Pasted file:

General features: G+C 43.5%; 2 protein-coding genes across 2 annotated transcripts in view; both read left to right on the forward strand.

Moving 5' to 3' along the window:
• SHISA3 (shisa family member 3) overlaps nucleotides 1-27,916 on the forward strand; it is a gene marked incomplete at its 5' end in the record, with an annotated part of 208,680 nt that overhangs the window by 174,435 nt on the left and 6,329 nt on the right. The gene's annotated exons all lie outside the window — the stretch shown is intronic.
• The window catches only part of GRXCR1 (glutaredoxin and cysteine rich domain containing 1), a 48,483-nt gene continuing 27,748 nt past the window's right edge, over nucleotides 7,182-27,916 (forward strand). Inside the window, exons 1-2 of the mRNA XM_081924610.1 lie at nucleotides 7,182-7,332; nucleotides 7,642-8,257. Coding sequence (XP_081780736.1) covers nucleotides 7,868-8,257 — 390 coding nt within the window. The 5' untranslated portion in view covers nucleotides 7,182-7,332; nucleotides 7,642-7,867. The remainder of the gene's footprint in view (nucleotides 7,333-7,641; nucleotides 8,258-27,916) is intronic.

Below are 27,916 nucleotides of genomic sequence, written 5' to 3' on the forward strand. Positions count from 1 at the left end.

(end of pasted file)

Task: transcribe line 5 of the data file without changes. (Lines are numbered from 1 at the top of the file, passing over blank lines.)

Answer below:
Below are 27,916 nucleotides of genomic sequence, written 5' to 3' on the forward strand. Positions count from 1 at the left end.